The comforting fusion of soul, R&B, Afrobeats, gospel, hip-hop, soca, reggae and dancehall music filled the dance floor in celebration of Black art.

The following day, I took on Wynwood — the artsy, hipster area known for its alluring nightlife. Between the celebrity appearances, big brand events and funky outfits pedestrians sported, it became abundantly clear to me why people travel from far and wide for this event.

Taking me right back to my hometown of Queens, New York, the Hip-Hop Museum Tour gave me all the nostalgic feels. The exhibit paid a huge homage to Hip-Hop pioneers like Run DMC, Roxanne Shante, and DJ Kool Herc. Fun keepsakes like Tupac’s original handwritten apology letter to his highschool sweetheart, Cosima Knez and Slick Rick’s Nitro Tour Throne decorated the halls of the museum.

Connecting us back to Miami, the 2 Live Crew display included a vintage Miami Hurricanes green satin bomber jacket accompanied with a thick gold chain, original records, concert tickets and newspaper clippings of court days. Before leaving, I got an airbrushed tattoo from Jazzy Faba, a special effects makeup artist who also did nail art for those interested.

Visitors gather in the backyard basketball court at Unknwn, LeBron James’ clothing brand store, for the Courtyard Classic basketball tournament sponsored by D'usse.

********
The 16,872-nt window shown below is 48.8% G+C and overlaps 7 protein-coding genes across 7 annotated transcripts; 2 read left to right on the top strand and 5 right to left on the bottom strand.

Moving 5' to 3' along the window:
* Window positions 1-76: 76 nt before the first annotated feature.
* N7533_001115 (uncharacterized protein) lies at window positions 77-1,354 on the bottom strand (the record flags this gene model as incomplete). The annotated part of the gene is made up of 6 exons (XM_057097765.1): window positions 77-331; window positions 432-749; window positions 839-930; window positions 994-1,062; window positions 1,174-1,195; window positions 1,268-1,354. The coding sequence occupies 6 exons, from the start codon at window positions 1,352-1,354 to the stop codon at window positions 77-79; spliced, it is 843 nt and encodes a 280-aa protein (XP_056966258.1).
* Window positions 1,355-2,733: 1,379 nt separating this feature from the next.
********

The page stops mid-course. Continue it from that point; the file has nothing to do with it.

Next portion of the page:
Visitors gather in the backyard basketball court at Unknwn, LeBron James’ clothing brand store, for the Courtyard Classic basketball tournament sponsored by D'usse. Photo credit: Laralyn Jackson

In between stops, I caught a glance of a Courtyard Classic, a basketball tournament sponsored by D’usse in the backyard court at Unknwn, LeBron James’ clothing brand store. Players engaged in street ball while prospects gathered to celebrate.

I also spotted the Museum of Graffiti and the Hip-Hop Museum — not to be confused with the Hip-Hop Museum Tour pop-up — which both had amazing Art Basel events like breakdancing presentations and appearances from Rick Ross, Will Smith and DJ Khaled.

My final stop was Everyday People, an internationally-known live music event experience that celebrates diversity. Hosted at Oasis, a cultural hub down the street from the museum, people from different backgrounds gathered, danced and sang until the sun came up.

Chance the Rapper and influencers Denzel Dion and Ricky Thompson were all spotted at the venue soaking up the thrilling atmosphere. I’ll never forget the fashionable trio of Joe aka “ThatTrendGuy,” Cordell Allen and Jahar Armani serving stylish, fashion forward looks with pride embodying the essence of Art Basel — celebrating artistic expression.

As a first-timer, I did not know what to expect from Art Basel Miami. Nothing could’ve prepared me for this sensational experience that I’ll remember forever. Black art should be celebrated every day, and I hope to see more representation in the years to come.